International Wheat Prices Near 2-Week Low on Black Sea Competition

CHICAGO: Wheat gained a little bit, but the market was close to its two-week low because a tender from top importer Egypt brought attention to competition from the Black Sea region and allayed fears that the war between Russia and Ukraine would cut supplies.

While corn firmed, soybeans remained under pressure from improved weather in Argentina and a record crop in Brazil.

According to Tobin Gorey, director of agricultural strategy at the Commonwealth Bank of Australia, “The market, prompted by weakening U.S. export inspections, is again questioning whether U.S. prices are too high.” And the solution is to reduce prices until there are more buyers.

The most-active wheat contract on the Chicago Board of Trade (CBOT) was up 0.3 percent at $7.52 a bushel as of 0324 GMT, after falling to its lowest level since February 7 at $7.46-3/4 a bushel on Wednesday. Global wheat buyers are avoiding forward purchases.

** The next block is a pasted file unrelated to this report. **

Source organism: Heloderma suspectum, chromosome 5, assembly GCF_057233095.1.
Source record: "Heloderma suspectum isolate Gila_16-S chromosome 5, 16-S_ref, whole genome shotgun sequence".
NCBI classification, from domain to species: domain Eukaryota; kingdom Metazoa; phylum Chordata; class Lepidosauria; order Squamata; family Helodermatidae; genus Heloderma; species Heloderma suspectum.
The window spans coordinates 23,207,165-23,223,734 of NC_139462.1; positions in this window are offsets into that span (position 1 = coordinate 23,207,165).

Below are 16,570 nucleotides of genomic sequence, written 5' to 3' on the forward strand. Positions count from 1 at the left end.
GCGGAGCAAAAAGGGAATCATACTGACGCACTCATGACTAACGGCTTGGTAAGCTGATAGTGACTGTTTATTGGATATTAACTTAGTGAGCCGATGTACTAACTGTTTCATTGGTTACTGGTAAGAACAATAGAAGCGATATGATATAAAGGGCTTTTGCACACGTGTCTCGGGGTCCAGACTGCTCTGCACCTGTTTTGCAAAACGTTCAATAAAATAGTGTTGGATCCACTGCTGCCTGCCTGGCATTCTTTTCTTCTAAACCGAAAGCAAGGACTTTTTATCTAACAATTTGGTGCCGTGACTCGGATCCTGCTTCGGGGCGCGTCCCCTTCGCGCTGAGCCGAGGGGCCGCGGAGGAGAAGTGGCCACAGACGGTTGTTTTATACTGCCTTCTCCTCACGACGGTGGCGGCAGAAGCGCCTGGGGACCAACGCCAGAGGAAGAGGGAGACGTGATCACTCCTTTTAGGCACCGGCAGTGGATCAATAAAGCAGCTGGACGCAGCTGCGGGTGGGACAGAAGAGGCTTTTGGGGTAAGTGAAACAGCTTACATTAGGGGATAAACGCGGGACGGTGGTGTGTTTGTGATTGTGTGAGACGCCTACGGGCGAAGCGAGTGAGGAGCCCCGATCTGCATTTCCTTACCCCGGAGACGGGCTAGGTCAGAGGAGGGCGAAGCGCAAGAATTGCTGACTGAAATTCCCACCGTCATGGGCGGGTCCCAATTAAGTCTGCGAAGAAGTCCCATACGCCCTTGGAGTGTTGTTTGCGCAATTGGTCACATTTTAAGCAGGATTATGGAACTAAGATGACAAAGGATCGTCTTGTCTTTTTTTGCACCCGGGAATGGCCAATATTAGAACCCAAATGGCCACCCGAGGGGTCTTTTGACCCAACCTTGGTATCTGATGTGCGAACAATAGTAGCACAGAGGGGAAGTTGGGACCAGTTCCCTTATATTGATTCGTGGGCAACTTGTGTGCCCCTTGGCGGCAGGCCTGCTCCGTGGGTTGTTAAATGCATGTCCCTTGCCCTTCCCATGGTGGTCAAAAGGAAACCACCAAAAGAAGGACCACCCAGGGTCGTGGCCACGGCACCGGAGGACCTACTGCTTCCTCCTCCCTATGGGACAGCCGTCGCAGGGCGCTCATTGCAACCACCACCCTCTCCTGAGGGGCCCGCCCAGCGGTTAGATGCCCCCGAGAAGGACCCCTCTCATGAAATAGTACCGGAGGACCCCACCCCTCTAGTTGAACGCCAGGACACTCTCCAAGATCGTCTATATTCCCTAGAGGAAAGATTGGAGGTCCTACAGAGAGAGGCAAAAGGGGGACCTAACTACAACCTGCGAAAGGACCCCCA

Corn gained 0.2 percent to $6.75-1/2 bushels, while soybeans gained 0.1 percent to $15.35-3/4 bushels.

Egypt’s wheat tender served as a reminder of the fierce competition for exports from suppliers in the Black Sea. According to traders, the only non-Black Sea wheat offer, which was for French supplies, was the most expensive in the tender. Russian wheat had the lowest offer. There was no US wheat available.

Egypt’s state grain buyer booked 240,000 tonnes of Russian wheat after the CBOT closed on Wednesday.

A senior Ukrainian official stated on Wednesday that Ukraine will request that Turkey and the United Nations begin negotiations this week to extend the Black Sea grain deal by at least one year and include the Mykolaiv ports.

For soybeans, there were a few good showers in Argentina because of the drought, and the harvest of a Brazilian crop that was at an all-time high accelerated, putting more pressure on prices.

Traders are waiting for preliminary forecasts for major U.S. crop plantings and production in 2023 at the annual two-day U.S. Department of Agriculture Outlook Forum, which begins on Thursday.

According to Reuters’ survey of analysts, U.S. corn plantings were expected to reach 90.9 million acres, up from 88.6 million acres in 2022, and soybean plantings were expected to reach 88.6 million acres, up from 87.5 million acres in 2022.

On Wednesday, traders reported that commodity funds were net buyers of soyoil futures and net sellers of CBOT wheat, corn, soybean, and soymeal futures contracts.